Only last week did it feel like you were shopping for a nursery crib and now your teenager is pleading with you to buy a double bed. For young kids the bedroom holds a lot of memories, it’s where they played a princess, a video game or Star Wars character and had dolls or toy cars scattered across the floor. Now, the cute wallpaper and stuffed teddies piled on the bed your child once loved is out-dated and has your “baby” reminding you how embarrassing it now is. The cartoon characters and animals used to bring a cosy warmth to the room but it’s time to make some changes if your teenager is going to feel comfortable.
The best teen bedrooms are those that are relaxed, reflect their personalities and have enough storage to keep clutter (somewhat!) under control. Sound impossible? Not if you allow your teen some input and check out these tips to help you with the transformation.
Yes, you can have the Double Bed
Or if you just want to meet half way, opt for a twin bed. As a youngster, bunk beds are fun and the perfect choice for sleepovers with friends but for teenagers who want to appear more mature, it’s not so ideal. Take your teen out shopping with you and get them to pick their new sheets and blankets to incorporate their favourite style.
Because teens love to hide away in their rooms it’s important to personalise the furniture and create an appropriate space where they can have friends sleep over, relax and entertain. Look for bedroom furniture sets that include a desk and chair and match with the bed and bedside tables.
Update the Curtains
Now is the best time to get rid of those dated curtains and blinds and hunt around for some cooler trends your teen will love. Girls tend to go for the floor to ceiling sheer curtains, sophisticated in design and a touch of femininity whilst boys may opt for basic prints or plain shades.
If your home has blinds throughout, you can keep them in your teen’s room and just dress up the style with some basic curtains over the top. This will add some colour and flavour to the room, increase their control of privacy and light and make it easier to not switch the patterns every year when their taste changes.
The 3s’s – Storerooms, Shelves and Storage
Although they have stepped into their teenager years, big kids can be more attached to their old memories than you realize but too embarrassed to admit they’d like to keep some of their growing up stuff – this is when storage comes in handy. A room can still be transformed into a mature atmosphere but reserve some shelf space for their favourite toy or a few old books. Add a few shelves in the cupboard for items they may want to keep but not want to display, or a few storage containers under the bed can also do the trick.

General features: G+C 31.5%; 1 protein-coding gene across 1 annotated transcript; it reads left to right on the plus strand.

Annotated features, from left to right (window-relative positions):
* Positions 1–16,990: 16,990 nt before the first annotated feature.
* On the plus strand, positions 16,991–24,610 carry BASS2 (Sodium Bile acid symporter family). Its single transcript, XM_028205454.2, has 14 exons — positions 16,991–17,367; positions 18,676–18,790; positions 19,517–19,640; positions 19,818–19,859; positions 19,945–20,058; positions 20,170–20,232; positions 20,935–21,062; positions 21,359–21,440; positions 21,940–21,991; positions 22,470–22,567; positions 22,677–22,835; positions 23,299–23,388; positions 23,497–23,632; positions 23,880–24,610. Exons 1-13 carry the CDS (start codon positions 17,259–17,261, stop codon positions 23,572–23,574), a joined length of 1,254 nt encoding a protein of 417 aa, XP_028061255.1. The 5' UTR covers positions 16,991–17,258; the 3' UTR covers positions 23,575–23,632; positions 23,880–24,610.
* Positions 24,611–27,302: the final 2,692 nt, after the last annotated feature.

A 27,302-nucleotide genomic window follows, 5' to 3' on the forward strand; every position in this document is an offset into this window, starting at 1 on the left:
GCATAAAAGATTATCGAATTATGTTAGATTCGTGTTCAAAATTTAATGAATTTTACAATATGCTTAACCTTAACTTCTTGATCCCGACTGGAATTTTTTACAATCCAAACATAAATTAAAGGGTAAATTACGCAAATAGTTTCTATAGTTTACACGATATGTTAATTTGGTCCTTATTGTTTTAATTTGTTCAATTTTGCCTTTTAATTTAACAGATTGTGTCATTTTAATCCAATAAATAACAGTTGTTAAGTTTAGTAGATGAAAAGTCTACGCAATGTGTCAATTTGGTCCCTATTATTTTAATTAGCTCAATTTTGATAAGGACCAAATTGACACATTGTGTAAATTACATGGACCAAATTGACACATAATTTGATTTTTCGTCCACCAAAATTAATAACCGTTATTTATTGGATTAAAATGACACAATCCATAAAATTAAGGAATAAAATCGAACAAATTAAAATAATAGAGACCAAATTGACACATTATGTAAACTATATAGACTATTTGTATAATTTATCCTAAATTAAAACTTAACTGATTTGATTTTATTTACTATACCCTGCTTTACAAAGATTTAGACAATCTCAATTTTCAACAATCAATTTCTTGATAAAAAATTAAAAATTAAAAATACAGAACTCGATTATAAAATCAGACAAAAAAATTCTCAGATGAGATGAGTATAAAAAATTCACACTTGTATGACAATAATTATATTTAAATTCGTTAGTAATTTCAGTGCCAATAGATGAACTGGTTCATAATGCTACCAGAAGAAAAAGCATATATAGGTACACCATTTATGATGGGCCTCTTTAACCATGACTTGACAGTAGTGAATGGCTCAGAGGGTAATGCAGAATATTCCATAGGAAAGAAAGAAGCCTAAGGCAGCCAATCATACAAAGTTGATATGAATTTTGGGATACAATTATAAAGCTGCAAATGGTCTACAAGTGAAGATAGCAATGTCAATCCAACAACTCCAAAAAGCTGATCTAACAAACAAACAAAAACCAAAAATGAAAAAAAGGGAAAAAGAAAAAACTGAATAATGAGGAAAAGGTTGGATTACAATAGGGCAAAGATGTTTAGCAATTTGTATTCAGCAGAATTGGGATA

A Change of Colour
Allow your teen to take control of their space and put them in charge of the colour changes, but be prepared to accept whatever crazy scheme they come up with. Hot pink walls may not be “your thing” but remind yourself it’s your child’s room – not yours. Painting is the easiest way to quickly transform the area and generate a new canvas of what the design of the room will be. Whilst there may be a few guidelines you’ll want to incorporate, giving them some colour freedom will make them feel included in the decision making and proud of their own space. If you really can’t bend on wall colour, let them release their colour craziness with bedding, curtains and rugs – chances are, the phase they are in now will change in 12 months so you won’t have to stare at the hot pink walls or psychedelic punk colours for too long.
This is important. As mentioned earlier, teens spend a lot of time in their rooms – it’s their safe space, their freedom, their chance to be themselves and express who they are so it’s essential the space is versatile.
A teen needs a place to study, listen to music or hang out with a friend. Even in the tiniest room you should be able to accommodate a hang-out space with a comfy chair or some large floor pillows. Depending on the house rules, you may way to consider including a TV or computer. Whether it’s a room to rock out to music, relax or hide away in – your teen will want all their interests covered close by.
Make it Personal
Because they will spend a third of their lives in their own ‘world’, caught up in their own interests their bedroom needs to feel like their own – something that they have created and styled to suit their wants and needs. If your teen is arty, pick up some canvases and paints and allow them to make their own wall art. If your teen thrives on hundreds of pictures of friends around, concert tickets, notes or band posters then incorporate a huge pin up board or a set space for them to stick them up. However you choose to display the things they love, make sure it’s simple for them to add or subtract bits – their likes and dislikes will forever be changing so you want to give them the freedom to personalise their room at any time.
Earnest Parenting: help for parents flummoxed by teen decorating